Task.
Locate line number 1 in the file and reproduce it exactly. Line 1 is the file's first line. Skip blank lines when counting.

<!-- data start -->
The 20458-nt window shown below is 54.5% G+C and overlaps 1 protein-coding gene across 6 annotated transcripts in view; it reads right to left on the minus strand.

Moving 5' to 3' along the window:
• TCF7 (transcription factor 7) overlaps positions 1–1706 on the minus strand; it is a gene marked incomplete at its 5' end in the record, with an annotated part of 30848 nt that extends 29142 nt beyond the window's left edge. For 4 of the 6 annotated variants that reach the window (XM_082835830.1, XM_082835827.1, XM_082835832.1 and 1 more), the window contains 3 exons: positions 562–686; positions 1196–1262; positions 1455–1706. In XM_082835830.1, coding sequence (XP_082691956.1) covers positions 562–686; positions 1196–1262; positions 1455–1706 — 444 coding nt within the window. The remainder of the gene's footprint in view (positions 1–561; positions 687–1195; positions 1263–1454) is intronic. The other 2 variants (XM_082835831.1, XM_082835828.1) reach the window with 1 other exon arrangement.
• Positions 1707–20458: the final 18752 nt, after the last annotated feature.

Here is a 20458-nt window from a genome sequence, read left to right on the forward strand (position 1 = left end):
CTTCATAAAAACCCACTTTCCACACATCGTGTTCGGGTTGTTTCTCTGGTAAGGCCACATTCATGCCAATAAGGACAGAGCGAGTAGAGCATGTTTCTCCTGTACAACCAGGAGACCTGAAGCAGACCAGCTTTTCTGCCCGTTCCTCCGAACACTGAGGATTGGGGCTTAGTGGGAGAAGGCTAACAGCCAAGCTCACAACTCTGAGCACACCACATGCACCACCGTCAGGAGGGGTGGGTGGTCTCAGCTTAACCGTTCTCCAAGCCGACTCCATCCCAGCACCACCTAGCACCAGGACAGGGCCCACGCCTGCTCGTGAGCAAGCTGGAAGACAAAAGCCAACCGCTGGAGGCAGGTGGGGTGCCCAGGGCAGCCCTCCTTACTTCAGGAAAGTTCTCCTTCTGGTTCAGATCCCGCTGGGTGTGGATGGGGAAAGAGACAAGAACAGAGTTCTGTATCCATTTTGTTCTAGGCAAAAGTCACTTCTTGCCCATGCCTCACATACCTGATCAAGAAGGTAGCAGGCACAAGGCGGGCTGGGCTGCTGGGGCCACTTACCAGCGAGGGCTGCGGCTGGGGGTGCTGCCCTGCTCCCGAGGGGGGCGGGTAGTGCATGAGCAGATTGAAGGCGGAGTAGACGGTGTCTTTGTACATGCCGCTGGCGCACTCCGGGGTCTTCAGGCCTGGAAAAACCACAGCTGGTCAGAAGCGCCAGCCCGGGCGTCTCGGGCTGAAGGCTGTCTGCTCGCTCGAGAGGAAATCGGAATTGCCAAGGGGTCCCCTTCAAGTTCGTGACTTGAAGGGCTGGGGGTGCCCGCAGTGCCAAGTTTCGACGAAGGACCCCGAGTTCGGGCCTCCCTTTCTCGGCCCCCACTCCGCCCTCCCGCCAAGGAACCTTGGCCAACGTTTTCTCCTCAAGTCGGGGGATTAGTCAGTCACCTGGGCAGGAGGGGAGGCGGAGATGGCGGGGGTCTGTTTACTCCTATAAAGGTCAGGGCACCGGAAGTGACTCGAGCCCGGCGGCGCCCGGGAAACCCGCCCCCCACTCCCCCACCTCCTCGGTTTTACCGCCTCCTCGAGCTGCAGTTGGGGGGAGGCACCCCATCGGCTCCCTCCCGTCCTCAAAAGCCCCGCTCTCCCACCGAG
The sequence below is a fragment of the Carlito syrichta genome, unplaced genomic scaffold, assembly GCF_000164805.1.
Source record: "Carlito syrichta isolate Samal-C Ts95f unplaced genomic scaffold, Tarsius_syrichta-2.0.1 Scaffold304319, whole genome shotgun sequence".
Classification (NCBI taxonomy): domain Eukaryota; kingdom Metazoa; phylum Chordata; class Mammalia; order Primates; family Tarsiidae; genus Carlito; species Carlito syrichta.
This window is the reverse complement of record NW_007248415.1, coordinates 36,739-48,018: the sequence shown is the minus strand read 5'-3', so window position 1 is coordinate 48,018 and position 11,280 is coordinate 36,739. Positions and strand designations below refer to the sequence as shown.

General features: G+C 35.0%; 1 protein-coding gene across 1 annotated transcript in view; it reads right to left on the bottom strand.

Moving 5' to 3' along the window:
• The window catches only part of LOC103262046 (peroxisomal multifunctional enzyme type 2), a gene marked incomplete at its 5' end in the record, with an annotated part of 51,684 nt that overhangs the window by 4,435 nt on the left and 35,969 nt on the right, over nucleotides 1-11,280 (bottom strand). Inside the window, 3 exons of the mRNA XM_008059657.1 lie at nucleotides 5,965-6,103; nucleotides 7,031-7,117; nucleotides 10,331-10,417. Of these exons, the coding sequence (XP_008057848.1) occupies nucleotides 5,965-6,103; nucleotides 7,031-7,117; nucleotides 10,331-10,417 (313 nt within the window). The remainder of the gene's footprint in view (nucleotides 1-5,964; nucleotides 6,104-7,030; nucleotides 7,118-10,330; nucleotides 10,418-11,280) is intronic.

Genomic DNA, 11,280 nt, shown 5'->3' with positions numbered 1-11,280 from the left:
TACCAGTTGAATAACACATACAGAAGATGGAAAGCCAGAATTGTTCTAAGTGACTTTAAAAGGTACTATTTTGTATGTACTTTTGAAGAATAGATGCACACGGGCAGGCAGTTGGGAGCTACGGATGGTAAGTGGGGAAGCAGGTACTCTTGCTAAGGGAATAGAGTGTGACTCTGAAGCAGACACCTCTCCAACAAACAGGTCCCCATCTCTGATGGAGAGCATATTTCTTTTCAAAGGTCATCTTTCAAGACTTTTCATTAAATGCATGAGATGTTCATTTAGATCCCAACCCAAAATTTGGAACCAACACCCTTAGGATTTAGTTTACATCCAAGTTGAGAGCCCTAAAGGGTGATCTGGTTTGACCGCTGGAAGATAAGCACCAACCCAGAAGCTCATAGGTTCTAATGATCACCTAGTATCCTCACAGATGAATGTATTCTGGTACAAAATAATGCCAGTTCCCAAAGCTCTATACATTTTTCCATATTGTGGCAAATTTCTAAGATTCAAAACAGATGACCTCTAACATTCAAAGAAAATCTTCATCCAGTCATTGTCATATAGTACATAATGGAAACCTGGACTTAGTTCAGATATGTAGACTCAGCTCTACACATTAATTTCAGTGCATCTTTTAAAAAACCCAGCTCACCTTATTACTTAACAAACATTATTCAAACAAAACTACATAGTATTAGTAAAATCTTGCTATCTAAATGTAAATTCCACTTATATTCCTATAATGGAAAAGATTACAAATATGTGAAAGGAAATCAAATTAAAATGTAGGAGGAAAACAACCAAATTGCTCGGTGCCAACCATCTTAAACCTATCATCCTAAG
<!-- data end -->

The 20458-nt window shown below is 54.5% G+C and overlaps 1 protein-coding gene across 6 annotated transcripts in view; it reads right to left on the minus strand.